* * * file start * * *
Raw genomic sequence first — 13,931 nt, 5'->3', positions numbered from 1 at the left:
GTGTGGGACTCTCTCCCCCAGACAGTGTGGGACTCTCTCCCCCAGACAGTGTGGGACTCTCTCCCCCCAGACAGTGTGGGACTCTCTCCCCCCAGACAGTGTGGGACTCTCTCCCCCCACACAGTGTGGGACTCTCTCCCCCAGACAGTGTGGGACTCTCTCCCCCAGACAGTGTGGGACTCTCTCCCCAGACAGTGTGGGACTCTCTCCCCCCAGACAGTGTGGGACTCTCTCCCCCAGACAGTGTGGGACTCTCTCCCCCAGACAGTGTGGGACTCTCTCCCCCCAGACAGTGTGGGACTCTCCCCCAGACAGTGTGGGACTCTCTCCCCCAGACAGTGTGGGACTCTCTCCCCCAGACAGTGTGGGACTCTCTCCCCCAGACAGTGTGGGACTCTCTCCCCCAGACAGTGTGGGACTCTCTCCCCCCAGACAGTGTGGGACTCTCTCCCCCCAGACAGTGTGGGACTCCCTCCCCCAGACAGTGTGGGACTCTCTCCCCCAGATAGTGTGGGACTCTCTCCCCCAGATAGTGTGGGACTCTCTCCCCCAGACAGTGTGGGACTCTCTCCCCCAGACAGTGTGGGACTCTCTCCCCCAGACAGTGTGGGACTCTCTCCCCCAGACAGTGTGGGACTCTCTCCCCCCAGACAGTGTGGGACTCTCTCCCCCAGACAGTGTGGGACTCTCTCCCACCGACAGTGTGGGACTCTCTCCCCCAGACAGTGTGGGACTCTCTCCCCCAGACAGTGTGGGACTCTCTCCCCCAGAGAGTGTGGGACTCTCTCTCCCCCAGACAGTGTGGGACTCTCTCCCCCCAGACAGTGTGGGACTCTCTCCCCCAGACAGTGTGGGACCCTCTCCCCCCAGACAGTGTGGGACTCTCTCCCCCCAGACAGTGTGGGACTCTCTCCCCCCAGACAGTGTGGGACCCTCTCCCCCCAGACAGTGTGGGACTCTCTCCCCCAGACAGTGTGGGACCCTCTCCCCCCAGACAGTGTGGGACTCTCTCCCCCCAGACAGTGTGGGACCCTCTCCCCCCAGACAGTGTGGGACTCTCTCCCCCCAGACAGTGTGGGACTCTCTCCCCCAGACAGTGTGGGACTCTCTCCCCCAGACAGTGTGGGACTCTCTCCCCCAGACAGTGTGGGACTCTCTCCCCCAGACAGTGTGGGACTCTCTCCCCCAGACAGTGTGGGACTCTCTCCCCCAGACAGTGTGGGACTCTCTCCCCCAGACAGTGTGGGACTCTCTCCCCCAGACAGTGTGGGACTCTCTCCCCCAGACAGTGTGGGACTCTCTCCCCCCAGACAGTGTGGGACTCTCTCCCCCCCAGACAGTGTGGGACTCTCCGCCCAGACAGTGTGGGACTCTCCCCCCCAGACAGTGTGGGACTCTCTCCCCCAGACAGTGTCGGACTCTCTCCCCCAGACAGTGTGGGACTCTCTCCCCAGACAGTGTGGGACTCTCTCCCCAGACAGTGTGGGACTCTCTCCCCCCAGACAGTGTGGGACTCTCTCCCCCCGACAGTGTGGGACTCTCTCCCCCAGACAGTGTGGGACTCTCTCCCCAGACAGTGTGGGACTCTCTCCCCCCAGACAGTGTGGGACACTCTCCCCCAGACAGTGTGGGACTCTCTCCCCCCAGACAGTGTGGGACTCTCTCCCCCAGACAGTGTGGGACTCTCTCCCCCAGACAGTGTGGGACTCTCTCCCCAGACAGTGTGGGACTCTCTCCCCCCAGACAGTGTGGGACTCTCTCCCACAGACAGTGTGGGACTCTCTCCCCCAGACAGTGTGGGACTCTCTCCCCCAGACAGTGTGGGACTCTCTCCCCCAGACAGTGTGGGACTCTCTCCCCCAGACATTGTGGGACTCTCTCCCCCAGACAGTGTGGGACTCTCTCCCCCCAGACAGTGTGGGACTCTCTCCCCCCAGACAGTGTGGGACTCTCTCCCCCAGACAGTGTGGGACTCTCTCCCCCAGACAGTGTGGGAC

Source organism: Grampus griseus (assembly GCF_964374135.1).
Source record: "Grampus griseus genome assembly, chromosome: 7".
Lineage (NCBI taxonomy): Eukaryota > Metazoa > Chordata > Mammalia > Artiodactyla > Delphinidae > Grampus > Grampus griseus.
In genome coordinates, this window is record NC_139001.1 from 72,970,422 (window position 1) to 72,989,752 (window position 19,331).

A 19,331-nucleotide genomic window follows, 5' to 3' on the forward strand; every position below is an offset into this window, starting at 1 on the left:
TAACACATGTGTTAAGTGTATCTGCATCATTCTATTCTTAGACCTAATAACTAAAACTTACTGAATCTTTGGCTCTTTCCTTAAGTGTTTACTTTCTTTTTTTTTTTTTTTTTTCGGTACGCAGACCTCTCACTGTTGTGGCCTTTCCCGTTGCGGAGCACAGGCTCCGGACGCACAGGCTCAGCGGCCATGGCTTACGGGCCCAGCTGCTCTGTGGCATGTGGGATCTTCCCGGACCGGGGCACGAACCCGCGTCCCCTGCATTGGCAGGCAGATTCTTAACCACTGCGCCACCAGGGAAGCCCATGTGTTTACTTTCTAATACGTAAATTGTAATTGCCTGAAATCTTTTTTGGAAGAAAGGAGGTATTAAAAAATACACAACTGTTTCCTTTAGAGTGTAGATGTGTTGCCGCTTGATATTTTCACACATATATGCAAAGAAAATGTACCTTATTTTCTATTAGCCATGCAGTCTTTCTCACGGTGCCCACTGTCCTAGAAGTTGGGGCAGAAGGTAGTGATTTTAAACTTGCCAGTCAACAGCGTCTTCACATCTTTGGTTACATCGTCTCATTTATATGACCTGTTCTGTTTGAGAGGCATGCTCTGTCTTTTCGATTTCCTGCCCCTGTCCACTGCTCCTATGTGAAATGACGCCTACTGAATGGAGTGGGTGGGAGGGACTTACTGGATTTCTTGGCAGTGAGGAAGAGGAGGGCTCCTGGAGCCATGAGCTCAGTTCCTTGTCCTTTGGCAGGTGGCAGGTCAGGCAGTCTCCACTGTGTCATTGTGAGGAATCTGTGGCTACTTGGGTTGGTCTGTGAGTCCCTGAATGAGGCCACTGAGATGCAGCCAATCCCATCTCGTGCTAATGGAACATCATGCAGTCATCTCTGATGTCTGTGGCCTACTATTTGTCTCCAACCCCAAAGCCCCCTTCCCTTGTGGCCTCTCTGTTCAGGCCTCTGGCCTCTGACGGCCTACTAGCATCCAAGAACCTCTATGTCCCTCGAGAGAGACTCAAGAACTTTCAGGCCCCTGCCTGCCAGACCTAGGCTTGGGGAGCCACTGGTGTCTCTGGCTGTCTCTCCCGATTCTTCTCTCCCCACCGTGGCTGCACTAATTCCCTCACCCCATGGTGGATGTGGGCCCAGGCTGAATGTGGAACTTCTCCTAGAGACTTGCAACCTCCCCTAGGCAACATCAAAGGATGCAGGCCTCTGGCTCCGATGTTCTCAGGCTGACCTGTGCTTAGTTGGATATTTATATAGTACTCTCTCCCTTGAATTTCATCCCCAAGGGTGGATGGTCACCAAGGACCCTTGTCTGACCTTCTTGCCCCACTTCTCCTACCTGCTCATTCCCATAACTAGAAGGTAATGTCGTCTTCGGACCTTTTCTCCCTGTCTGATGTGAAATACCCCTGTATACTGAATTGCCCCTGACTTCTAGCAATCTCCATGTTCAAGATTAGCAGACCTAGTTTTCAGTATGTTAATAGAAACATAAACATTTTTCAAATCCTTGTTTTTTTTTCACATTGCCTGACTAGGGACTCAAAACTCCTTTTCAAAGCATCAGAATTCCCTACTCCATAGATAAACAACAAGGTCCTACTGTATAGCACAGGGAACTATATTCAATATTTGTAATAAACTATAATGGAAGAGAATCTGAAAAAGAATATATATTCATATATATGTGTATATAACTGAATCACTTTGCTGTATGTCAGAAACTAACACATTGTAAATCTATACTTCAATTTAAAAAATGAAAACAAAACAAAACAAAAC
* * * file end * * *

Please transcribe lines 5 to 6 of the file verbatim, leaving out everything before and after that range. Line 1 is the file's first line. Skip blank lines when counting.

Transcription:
Lineage (NCBI taxonomy): Eukaryota > Metazoa > Chordata > Mammalia > Artiodactyla > Delphinidae > Grampus > Grampus griseus.
In genome coordinates, this window is record NC_139001.1 from 72,970,422 (window position 1) to 72,989,752 (window position 19,331).